By Sinéad Carew and Herbert Lash
NEWYORK (Reuters) – A gauge of global equity markets slid on Thursday as investors waited for first-quarter earnings reports, while Treasury yields rose after strong U.S. data and a six-month extension of a deadline for Britain to leave the European Union.
The dollar index rose as worries about the world’s largest economy eased after U.S. data showed March producer prices increased by the most in five months and weekly jobless claims fell to the lowest since 1969. [nL1N21T0E1] [nL1N21T0E2]
The data followed a decision by EU leaders to push the Brexit deadline to Oct. 31 so that Britain would not crash out of the bloc on Friday without a treaty – though it offered scant clarity on when, how or if departure will happen. [nL8N21S1RE]
Regional and country indexes in Europe rose but Wall Street retreated as investors awaited the first-quarter U.S. earnings season, which starts in earnest on Friday. Profit estimates have dropped steadily in the last six months, with earnings by S&P 500 companies expected to fall 2.5% and mark the first year-on-year decline since 2016, according to Refinitiv data.
“The big elephant out there is earnings. Street estimates are for a year-over-year decline despite higher revenue and that’s driven by a handful of large companies that are heavily weighted, so it could be a bit deceiving,” said Tim Ghriskey, chief investment strategist at Inverness Counsel in New York.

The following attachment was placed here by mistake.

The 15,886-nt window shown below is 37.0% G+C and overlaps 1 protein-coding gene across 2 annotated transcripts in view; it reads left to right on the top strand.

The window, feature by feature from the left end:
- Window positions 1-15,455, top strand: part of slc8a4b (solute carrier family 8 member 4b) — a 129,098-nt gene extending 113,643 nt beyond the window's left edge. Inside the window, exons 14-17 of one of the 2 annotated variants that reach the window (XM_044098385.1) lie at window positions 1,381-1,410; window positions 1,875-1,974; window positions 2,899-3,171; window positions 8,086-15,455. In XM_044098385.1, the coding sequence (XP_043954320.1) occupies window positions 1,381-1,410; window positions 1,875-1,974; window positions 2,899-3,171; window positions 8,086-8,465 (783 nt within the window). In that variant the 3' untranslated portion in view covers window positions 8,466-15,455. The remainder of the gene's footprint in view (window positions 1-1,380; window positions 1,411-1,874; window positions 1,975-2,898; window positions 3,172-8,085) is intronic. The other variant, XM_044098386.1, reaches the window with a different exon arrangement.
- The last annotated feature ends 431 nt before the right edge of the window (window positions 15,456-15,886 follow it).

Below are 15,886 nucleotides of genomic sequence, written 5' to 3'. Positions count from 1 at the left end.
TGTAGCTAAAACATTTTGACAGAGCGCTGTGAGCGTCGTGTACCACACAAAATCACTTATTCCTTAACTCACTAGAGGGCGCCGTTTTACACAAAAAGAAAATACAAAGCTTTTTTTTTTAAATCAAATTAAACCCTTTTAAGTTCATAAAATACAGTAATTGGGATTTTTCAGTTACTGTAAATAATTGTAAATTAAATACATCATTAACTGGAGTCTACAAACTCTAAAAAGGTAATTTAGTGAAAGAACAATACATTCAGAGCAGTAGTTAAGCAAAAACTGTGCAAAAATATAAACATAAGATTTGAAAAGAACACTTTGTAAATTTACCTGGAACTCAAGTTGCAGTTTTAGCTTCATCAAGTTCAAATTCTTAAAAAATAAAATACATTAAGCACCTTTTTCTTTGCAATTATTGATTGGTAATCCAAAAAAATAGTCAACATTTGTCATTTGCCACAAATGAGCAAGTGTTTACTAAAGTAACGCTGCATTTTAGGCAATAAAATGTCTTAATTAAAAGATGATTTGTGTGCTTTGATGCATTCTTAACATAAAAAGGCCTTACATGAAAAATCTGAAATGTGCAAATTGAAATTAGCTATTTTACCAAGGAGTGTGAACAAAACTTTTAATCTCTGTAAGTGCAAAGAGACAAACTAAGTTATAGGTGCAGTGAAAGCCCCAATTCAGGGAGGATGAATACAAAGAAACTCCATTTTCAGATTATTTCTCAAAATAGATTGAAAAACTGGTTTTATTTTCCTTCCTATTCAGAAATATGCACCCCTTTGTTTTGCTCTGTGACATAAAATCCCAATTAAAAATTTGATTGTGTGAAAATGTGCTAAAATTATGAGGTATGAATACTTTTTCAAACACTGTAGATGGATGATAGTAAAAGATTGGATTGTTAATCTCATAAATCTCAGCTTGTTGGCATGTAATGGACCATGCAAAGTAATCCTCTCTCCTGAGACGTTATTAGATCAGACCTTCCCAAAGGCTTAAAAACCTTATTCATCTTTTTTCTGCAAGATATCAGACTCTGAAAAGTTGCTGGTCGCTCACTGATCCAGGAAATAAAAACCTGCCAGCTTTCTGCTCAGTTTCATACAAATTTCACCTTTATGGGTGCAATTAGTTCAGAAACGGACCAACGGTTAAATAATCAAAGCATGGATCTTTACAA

“Often the market will just wait it out when we start to get close to earnings.”
MSCI’s gauge of stock market performance in 47 countries <.MIWD00000PUS> shed 0.17%, while the pan-European STOXX 600 index <.STOXX> closed up 0.11%. France’s CAC 040 <.FCHI>, Germany’s DAX <GDAXI> and Italy’s MIB <.FTMIB> all rose.
European airline stocks rose, with the travel and leisure index <.SXTP> rising 1.3%, after the Brexit extension. Irish stocks <.ISEQ>, which are especially sensitive to a potential hard Brexit, tacked on 0.6%. [nL8N21T221]
Trading volume on Wall Street was the lowest so far in 2019.
The Dow Jones Industrial Average <.DJI> fell 14.11 points, or 0.05%, to 26,143.05. The S&P 500 <.SPX> gained 0.11 point, or 0.00%, to 2,888.32 and the Nasdaq Composite <.IXIC> dropped 16.89 points, or 0.21%, to 7,947.36.
In currency trading, the dollar index <.DXY> rose 0.23%, with the euro <EUR=> down 0.14% to $1.1257.
The Japanese yen <JPY=> weakened 0.57% versus the greenback at 111.66 per dollar. Sterling <GBP=> fell 0.25% to $1.3056, suggesting fears remain about Brexit.
Germany’s 10-year bond yield edged up toward 0.0% after the Brexit announcement, while a signal from the European Central Bank that it will fight low economic growth and inflation boosted peripheral debt.
Germany’s 10-year bond yield <DE10YT=RR> was up 0.02 percentage point at negative 0.01%.
U.S. Treasury benchmark 10-year notes <US10YT=RR> last fell 6/32 in price to yield 2.5006%.
Oil prices fell more than 1% after sources said the Organization of the Petroleum Exporting Countries may raise output from July if Venezuelan and Iranian supplies fall further and prices keep rallying.
U.S. crude <CLcv1> fell $1.03 to settle at $63.58 per barrel. Brent <LCOcv1> settled down 90 cents at $70.83. [O/R]
Gold prices fell more than 1%, slipping below the key $1,300 level, as robust economic data from the United States boosted the dollar, taking the sheen off the safe-haven metal.
U.S. gold futures <GCv1> settled 1.6% lower at $1,293.3 an ounce.
(Additional reporting by Kate Duguid and Gertrude Chavez-Dreyfuss in New York and Tom Wilson in London; editing by Dan Grebler and Phil Berlowitz)